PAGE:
Wednesday, July 28, 2010

In Us God Trusts

My daughter asked me to come along with her for her music lessons, about ten miles away on the interstate. I always love to spend time with her. Emily’s been driving a couple years, has driven several thousand miles already, and is a very good driver with good judgment. So I resist the very parental urge to feel anxious when she’s driving.

One of my own parents--I won’t say which--affirmed me for being a bright kid, which was wonderful, but never seem to realize that I needed to learn things through parental instruction, practice and experience. So this parent overreacted whenever I made, for instance, mistakes while learning to drive. Aargh! This double message made me very anxious and self-doubting. Patience and trust would’ve helped me tremendously.

One of Walter Brueggemann’s older books is In Man We Trust: The Neglected Side of Biblical Faith (John Knox Press, 1972). Interestingly, he uses commentary about King David to affirm that God trusts us and allows us to live as mature people. Brueggemann argues that significant traditions of Christian theology emphasize human brokenness, spiritual impotence, and need. After all, that is why we need the atonement. Brueggemann himself concludes with uneasiness about this interpretation, which one might say is close to Semi-Pelagian. But in the wisdom traditions about David, Brueggemann finds a life-affirming model of human beings as whole people trusted by God and called to maturity and life-creation.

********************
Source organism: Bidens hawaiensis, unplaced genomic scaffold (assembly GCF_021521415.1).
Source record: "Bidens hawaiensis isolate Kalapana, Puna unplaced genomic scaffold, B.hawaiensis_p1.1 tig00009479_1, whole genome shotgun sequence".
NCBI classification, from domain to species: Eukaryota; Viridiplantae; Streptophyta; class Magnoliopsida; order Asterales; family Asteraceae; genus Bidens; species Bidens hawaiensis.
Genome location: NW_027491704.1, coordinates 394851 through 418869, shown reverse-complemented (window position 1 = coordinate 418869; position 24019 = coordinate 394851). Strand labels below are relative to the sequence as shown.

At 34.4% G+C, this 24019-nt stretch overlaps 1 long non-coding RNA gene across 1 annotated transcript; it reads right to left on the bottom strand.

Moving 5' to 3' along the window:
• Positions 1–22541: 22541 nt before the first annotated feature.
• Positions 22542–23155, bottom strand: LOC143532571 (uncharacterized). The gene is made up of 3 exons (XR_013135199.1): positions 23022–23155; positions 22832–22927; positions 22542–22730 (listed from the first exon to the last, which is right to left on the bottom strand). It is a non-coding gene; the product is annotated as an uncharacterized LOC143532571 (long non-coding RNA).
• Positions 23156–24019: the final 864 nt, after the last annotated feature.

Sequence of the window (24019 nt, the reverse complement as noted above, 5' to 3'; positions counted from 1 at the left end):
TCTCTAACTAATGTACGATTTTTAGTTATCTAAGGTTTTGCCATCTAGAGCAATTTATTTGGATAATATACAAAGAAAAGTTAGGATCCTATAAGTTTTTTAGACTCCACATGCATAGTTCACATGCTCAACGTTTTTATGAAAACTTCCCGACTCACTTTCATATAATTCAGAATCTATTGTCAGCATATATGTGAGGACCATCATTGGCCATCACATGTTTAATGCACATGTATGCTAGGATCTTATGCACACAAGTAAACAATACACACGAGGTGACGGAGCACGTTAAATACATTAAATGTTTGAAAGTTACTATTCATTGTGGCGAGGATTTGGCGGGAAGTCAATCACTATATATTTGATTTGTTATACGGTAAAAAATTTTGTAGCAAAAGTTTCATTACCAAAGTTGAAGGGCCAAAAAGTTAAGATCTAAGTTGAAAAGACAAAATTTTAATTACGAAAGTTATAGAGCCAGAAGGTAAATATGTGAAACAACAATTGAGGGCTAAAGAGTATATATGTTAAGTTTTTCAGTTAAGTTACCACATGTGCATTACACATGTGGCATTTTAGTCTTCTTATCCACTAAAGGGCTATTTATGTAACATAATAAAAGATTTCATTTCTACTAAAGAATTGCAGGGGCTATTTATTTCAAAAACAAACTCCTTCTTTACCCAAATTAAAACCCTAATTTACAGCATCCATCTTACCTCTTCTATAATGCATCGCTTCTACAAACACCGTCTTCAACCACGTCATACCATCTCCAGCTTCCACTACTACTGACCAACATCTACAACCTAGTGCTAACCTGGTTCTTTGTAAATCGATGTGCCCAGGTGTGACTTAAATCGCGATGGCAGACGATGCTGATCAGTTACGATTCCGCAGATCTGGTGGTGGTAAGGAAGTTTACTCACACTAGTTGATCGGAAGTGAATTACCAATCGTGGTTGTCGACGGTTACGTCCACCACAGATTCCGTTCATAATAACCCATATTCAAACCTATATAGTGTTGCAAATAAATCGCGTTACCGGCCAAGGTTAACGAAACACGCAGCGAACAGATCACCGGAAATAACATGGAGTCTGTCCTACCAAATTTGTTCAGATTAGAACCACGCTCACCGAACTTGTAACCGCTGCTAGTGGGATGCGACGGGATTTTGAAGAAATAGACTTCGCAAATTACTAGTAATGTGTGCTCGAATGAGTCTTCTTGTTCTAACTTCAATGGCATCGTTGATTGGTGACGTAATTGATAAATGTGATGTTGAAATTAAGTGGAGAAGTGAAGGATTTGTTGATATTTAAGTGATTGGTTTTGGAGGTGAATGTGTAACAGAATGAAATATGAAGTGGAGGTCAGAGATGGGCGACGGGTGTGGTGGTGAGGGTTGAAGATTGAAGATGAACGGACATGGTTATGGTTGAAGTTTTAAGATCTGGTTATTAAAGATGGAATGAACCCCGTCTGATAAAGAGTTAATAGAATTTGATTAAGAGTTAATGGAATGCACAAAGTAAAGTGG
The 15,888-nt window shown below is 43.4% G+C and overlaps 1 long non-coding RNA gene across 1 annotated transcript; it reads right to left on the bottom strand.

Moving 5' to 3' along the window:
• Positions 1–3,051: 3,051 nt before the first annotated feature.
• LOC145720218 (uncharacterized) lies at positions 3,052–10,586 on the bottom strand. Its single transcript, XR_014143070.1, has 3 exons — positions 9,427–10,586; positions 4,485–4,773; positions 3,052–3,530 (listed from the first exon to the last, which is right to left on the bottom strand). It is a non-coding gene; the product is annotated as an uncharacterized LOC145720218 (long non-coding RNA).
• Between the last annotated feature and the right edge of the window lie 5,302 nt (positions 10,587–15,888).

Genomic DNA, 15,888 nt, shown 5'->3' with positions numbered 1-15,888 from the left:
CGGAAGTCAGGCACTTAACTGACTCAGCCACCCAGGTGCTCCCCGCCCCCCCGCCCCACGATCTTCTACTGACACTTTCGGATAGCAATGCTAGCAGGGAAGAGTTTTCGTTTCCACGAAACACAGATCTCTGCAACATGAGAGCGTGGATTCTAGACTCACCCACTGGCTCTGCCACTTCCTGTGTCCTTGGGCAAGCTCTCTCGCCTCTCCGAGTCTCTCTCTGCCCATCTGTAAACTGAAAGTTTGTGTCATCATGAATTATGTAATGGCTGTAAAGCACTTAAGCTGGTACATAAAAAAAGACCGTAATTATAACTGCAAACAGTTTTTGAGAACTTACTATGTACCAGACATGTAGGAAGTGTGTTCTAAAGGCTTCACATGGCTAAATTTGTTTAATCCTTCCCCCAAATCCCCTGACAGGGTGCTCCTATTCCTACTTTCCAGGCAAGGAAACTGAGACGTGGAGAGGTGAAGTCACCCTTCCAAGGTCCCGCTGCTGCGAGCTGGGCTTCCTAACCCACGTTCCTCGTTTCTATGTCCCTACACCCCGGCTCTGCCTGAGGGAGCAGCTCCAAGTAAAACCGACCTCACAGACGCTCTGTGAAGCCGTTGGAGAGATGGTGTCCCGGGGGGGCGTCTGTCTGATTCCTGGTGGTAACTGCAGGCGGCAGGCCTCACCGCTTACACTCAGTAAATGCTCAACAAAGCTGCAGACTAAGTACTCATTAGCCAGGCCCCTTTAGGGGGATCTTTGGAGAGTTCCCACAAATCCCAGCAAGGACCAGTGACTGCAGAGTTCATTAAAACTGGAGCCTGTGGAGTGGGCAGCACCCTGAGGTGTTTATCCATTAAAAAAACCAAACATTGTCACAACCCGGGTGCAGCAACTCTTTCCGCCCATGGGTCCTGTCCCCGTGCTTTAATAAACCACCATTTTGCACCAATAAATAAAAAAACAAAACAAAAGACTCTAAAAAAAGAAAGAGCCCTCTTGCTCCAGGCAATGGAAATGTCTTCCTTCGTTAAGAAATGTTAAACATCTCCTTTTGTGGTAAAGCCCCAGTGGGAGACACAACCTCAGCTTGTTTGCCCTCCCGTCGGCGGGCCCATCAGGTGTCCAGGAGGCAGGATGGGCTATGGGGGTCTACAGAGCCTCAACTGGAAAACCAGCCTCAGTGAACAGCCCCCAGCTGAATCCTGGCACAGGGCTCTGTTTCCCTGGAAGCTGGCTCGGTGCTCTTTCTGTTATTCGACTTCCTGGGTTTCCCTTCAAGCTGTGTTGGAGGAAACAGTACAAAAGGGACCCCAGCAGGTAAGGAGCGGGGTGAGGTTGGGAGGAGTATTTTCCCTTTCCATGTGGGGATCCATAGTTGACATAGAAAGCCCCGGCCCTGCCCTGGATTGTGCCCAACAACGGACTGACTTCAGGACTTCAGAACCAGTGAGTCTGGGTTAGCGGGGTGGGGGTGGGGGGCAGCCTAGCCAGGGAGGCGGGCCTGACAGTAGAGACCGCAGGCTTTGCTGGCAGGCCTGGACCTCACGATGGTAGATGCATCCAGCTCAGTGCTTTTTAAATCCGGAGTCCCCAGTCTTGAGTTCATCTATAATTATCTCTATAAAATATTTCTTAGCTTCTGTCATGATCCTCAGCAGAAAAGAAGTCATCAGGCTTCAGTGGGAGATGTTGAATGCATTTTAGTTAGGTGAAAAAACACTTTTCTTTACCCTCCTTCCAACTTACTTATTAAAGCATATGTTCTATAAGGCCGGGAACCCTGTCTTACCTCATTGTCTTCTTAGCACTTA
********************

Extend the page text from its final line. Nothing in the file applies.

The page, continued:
The author may have changed some of his thoughts by now; I haven’t delved into his large body of work to see. But the idea of God’s trust in us is interesting. We rightly affirm that God guides our steps and saves us from terrible situations, the worst of which of course is our sin and eventual death. We also affirm that God doesn’t negate our free will but mysteriously works within our freedom to accomplish his purposes. But would we proudly say, “God trusts me!” the same way we’d say “God has forgiven me” and “God has saved me”?

Of course we‘d be happy about God‘s trust when we are called to some task which we undertake humbly, reliant upon the Spirit‘s help. But still, “God trusts me” just doesn’t sound right! I suppose it’s because, when we’re honest and confess to God, we know in our hearts and minds that we are not fully trustworthy. Our best is never good enough, and that’s why the forgiveness, freedom and power of Christ are so wonderful.

And yet …we feel empowered by other people (like our parents) when we are trusted. What do you think?

Thursday, July 22, 2010

Brueggemann's Journey to the Common Good

I'm working on a curriculum project about faith, community, and the common good. Thus, when I attended a religious conference and saw, among the numerous books for sale, Walter Brueggemann’s new book Journey to the Common Good (Westminster John Knox, 2010), I snatched it right up. (Yes, I also paid for it....)